Comtech Telecommunications Corp. won two contracts with the U.S. military that may collectively be worth up to $590 million, according to the Melville-based firm, which provides next generation 911 services and satellite and terrestrial communication technology.
Under the first contract, valued at $48.6 million, Comtech will design "multi-carrier" modems for the U.S. Army. These will allow military personnel to connect with several different satellite networks at once.
This means troops could use lower orbital systems — which transmit information faster — for one task, while relying on satellites orbiting at higher altitudes for functions that demand more system capacity, president and CEO Ken Peterman said.
He said the modems would make troop communication more reliable and secure.
"They can take a single message and parse it over multiple networks, so that it improves security, and then reassemble the message at the other end," Peterman said. "If an adversary disrupts one of those satellite networks … we can use the other networks that we're connected to."
After development, the new modems will be tested to make sure they can withstand extreme conditions. The Army may then issue a second production contract and begin replacing thousands of existing modems with the new multi-carrier model, Peterman said.
Comtech received a second contract — with a maximum value of $544 million — to station civilian technology specialists alongside deployed troops and ensure the terrestrial and satellite networks they rely on are functioning, the firm said. The five-year contract will require Comtech to hire several hundred employees, Peterman said. Given that they will be stationed across the globe, the impact is unlikely to be felt on Long Island.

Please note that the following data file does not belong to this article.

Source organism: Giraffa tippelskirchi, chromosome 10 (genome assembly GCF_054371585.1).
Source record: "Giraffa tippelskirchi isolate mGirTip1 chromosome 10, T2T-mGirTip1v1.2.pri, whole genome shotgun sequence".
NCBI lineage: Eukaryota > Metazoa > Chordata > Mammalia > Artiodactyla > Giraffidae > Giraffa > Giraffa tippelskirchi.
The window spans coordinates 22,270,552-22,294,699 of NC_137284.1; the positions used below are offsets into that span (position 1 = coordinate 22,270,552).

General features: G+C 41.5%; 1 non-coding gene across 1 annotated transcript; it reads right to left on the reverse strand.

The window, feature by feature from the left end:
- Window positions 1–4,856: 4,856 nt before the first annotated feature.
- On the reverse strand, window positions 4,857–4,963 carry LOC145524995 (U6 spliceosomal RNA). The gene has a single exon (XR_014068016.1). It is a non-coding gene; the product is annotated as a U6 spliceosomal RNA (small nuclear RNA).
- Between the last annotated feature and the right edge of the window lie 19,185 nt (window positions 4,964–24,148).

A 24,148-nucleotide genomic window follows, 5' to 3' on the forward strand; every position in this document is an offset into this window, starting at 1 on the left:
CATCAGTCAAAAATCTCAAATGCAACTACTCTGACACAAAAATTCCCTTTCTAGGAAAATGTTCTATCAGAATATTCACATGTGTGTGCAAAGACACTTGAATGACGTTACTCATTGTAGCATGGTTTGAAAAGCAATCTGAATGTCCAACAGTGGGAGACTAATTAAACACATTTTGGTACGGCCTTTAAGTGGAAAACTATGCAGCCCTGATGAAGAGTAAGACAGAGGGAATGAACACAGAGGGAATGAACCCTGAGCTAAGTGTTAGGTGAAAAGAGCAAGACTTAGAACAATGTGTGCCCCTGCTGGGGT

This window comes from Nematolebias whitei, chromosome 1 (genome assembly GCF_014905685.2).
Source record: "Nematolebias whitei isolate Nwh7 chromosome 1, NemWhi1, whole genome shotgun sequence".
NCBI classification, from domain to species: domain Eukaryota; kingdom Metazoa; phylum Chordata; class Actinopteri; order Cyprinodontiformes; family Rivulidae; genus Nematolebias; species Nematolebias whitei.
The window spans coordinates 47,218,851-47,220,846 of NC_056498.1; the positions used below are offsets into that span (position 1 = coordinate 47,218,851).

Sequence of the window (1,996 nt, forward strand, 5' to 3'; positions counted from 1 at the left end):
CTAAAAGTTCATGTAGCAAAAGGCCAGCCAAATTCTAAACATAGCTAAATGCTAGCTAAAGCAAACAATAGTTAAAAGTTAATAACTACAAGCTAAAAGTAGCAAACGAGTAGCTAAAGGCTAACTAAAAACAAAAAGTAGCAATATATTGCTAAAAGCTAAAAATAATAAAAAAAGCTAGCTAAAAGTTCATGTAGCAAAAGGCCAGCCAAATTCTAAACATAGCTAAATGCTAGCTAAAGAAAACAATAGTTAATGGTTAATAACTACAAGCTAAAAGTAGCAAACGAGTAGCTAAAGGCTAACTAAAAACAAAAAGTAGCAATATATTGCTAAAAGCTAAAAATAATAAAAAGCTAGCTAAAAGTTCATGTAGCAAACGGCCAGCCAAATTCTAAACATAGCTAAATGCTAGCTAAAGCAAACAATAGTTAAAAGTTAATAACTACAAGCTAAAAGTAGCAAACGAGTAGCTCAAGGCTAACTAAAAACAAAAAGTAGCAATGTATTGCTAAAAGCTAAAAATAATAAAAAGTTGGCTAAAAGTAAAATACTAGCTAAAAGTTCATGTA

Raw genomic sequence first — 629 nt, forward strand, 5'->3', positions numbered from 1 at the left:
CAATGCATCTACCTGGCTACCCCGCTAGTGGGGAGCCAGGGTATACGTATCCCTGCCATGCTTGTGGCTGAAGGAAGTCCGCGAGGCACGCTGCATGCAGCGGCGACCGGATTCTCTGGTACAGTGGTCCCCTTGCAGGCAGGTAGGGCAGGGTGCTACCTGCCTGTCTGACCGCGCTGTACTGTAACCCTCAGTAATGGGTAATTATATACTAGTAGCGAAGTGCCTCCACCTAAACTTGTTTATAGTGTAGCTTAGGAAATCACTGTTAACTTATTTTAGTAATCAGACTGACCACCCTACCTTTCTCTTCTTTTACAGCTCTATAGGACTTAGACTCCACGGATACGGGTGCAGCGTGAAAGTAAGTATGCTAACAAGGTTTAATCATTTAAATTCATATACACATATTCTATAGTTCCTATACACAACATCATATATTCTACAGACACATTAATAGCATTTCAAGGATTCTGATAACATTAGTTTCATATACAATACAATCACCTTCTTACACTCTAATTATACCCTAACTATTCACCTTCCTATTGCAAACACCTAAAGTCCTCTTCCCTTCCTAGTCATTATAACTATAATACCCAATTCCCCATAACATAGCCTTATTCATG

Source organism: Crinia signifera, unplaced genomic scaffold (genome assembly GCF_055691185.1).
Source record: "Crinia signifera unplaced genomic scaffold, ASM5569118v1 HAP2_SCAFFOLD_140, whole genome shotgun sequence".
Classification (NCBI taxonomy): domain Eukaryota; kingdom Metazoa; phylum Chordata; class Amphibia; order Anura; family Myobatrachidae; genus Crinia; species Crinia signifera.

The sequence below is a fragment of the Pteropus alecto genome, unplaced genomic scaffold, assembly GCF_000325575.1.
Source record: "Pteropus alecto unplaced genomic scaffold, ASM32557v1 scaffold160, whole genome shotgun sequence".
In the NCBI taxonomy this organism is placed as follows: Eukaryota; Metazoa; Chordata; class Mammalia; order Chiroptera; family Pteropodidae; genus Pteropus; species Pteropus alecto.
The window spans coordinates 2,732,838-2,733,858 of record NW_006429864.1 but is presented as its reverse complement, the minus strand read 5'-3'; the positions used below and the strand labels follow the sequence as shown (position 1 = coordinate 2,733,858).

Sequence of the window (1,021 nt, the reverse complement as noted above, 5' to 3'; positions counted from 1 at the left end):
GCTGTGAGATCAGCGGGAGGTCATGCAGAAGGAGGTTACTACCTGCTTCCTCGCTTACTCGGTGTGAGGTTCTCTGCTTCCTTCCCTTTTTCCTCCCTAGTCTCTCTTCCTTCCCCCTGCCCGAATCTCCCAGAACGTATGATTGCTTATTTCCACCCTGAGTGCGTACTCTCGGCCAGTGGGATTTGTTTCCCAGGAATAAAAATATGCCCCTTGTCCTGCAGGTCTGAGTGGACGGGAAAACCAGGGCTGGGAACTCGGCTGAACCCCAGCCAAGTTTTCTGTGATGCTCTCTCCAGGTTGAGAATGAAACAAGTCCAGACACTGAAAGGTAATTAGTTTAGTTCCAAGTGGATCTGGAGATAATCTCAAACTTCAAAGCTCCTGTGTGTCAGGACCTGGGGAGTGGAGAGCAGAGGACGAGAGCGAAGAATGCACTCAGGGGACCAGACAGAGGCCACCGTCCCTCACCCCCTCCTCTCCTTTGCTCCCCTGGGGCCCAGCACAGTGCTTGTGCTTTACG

Comtech employs between 1,500 and 2,500 people, depending on its contracts. About 50 workers are based out of its Melville headquarters, and another 100 to 200 are stationed at an electronics, transmitters and receivers facility on the Island, Peterman said.
Since Peterman took the helm last August, Comtech has integrated 14 previously siloed businesses into two segments: one focused on terrestrial and wireless technology, the other on satellite and space technology. This has helped the company trim expenses and more holistically serve customers, Peterman said.
"We completely restructured and transformed our businesses, and in many ways, that's what's igniting and enabling the capture of these contracts and the growth that we're seeing," he said.
Peterman was named CEO following a 2021 proxy fight between the company and activist investor Outerbridge Capital Management, a Manhattan investment firm.